Step 2: Transition from Depreciation Report Cost Estimate to Project Budget through a Design Study
While visual review is a crucial step, it’s generally not enough to adequately define the renewals project. Transitioning from a Depreciation Report cost estimate to an actual project budget requires more work. That’s where a Design Study comes in.
Take a balcony membrane, for example. While the Depreciation Report cost estimate for a balcony membrane takes into account replacement of the membrane, it doesn’t take into account any peripheral costs that may result. Related assets such as railings, portions of cladding, and balcony doors may show up as independent assets in the Depreciation Report but logically should be addressed at the time of membrane replacement. This creates a larger project and budget. The project budget will also need to address the potential for structural repairs, consultant costs, access costs, etc.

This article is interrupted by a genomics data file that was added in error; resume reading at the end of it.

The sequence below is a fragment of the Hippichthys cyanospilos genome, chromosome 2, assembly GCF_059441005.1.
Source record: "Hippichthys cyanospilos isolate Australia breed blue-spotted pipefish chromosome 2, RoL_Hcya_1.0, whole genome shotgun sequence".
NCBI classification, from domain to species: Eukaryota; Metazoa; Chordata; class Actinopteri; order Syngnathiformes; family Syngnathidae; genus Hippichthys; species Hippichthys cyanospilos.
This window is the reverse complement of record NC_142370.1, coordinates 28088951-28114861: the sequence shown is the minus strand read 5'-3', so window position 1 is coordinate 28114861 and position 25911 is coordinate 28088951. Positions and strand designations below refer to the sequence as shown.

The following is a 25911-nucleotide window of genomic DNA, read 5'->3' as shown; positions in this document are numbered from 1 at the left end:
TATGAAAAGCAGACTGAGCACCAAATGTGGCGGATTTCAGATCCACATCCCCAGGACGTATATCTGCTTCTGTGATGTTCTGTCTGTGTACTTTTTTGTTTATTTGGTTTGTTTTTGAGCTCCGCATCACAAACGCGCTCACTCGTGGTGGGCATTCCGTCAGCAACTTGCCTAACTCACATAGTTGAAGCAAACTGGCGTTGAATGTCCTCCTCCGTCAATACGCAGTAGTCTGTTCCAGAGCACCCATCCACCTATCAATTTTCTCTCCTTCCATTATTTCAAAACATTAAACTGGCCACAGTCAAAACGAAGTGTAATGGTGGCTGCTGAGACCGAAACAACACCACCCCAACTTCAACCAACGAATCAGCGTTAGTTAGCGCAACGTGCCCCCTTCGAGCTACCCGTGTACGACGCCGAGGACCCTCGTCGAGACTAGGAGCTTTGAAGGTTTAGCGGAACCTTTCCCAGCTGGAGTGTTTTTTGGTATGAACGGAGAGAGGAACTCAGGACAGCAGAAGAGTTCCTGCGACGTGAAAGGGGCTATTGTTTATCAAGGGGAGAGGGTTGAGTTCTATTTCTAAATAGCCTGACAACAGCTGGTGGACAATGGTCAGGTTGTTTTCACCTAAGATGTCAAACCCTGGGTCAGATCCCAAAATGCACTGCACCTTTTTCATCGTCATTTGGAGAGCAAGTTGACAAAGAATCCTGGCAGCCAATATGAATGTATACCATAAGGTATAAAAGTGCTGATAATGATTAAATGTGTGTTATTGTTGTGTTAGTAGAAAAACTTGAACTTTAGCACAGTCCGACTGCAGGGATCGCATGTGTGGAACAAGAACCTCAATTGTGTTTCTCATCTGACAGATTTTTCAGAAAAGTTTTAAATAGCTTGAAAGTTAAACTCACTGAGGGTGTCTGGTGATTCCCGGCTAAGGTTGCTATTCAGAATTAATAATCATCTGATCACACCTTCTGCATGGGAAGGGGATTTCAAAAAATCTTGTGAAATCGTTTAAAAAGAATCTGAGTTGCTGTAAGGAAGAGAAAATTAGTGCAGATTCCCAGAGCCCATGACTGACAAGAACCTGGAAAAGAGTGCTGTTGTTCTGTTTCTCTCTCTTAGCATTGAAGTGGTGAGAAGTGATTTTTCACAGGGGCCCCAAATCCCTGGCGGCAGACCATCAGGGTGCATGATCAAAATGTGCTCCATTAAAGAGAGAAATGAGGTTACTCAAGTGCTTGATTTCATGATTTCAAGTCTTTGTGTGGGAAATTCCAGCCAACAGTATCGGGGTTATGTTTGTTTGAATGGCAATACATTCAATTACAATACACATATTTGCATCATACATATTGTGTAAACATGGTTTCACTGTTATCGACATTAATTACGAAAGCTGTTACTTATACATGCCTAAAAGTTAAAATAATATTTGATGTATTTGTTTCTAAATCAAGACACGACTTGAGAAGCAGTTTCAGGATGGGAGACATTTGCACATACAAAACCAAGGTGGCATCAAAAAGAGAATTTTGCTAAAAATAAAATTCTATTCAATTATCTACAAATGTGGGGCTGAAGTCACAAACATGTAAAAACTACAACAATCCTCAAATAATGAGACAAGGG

A Design Study will assess all of these factors and provide you with an accurate budget to bring forth in a resolution. An added twist to consider for enclosure renewals is whether the work will alter the appearance of the building. If the original appearance of the building is altered, the approval margin may be impacted. See more on the role of Design Studies in the last section of this blog post.